Google Analytics: Simple RegExp for Advanced Filtration

Photo by miheco on Flickr,

Just a little bit of special syntax for describing patterns can greatly increase the flexibility of your filters in Google Analytics. This post is to give you that bit.

What are we working with?

In Google Analytics you can filter using what I’ll call the basic filtration box, that input box with the magnifying glass button above the table of data, and the advanced filtration area which opens if you click the “advanced” link next to the basic filtration box.

I’ll assume in this post that we’re looking at my craft blog’s analytics, specifically the Behavior > Site Content > All Pages report, with the default primary dimension of Page.

The basic filtration box will give you generic pattern-matching: typing “crochet” will give you all URLs that have “crochet” anywhere from the beginning to the end. In the advanced area you can further specify that the URL begin with, exactly match, or end with your search string. In both locations you can use regular expressions.

Regular expressions are a way to describe a pattern to be matched. In full generality the language is extensive and can express very complex patterns. We don’t need the full language (and GA doesn’t support all parts of it anyway), but a little RegExp goes a long way toward easily filtering to the data you’re interested in.

Your first batch of syntax

Regular expressions work by having a collection of reserved characters, symbols that hold special meaning in the RegExp context.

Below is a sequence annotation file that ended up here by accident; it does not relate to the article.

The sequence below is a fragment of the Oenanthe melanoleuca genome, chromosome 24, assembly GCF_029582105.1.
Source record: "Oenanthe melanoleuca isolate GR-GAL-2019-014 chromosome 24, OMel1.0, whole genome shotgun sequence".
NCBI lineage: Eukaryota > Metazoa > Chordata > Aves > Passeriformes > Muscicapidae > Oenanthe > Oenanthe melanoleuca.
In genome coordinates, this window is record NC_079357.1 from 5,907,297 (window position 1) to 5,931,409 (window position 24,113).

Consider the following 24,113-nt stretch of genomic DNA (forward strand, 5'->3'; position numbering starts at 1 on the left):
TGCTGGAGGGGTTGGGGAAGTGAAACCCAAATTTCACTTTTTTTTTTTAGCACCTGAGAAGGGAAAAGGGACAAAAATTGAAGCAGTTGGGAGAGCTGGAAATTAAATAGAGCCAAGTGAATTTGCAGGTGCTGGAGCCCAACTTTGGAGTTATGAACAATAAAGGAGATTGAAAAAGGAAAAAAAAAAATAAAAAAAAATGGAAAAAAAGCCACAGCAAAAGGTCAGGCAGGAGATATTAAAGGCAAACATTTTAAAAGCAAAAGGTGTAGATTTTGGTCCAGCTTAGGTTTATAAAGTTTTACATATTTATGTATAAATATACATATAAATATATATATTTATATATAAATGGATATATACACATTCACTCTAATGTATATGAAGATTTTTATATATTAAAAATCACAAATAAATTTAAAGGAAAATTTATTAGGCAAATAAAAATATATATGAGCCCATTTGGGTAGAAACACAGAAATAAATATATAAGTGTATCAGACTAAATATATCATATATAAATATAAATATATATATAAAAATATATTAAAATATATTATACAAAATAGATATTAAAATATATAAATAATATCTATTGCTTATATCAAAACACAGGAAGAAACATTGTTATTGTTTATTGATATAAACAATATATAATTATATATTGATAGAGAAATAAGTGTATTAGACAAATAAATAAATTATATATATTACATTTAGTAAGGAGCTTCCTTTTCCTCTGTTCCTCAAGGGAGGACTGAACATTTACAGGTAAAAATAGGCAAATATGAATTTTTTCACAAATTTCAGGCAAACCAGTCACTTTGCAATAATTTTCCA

The most useful in GA is | (pipe), found above the return key along with backslash. It means “or.” For example, I did a series about embroidery on crochet where the introductory post’s slug is embroider-crochet and the later posts’ slugs begin embroidery-crochet. I can capture both together with

Portions of a regular expression can be enclosed in parentheses. This does nothing by itself, but can be combined with other operations. Enclosing an “or” expression in parentheses lets you make it part of a longer expression. This lets me shorten my previous filter, such as to

Since regular expressions are their own singular option in the advanced filters, you have to use RegExp symbols to get “begins with,” “ends with,” and “exactly matches” filters (unless otherwise specified RegExps match like “contains”). Preceding your expression with ^ means “begins with” and following your expression with $ means “ends with.” Using both gives you “exactly matches.”

For example, if I filtered by /embroidery, I would get both posts in the embroidery category (they begin with /embroidery) and the posts in the “embroidery on crochet” series (which contain /embroidery but begin /crochet). To limit myself to posts in the embroidery category I can filter with ^/embroidery. If for some reason I wanted to filter to just the main blog page, which shows up as /, I could filter with ^/$.


exp1|exp2 : matches strings matching exp1 or exp2
^exp1 : matches strings beginning with a match to exp1
exp1$ : matches strings ending with a match to exp1
(exp1) : allows exp1 to be part of a longer pattern

Special characters versus ordinary characters

What if you need to use a reserved character literally? Very few reserved characters would ever appear in a URL, but they could in page titles and elsewhere.

There is a straightforward means to get your regular expression to interpret a character as the ordinary version and not the special RegExp version: precede it with a backslash. This is called escaping the character. For example, \( and \) get you literal parentheses.

Characters that need to be escaped are: \ ^ $ . | ? * + ( ) [ {

I have a Related Posts plugin on the craft blog that adds query parameters to its links. If I put /?related into the filtration box, it wouldn’t give me what I was expecting. The ? needs to be escaped: /\?related.

Cautionary notes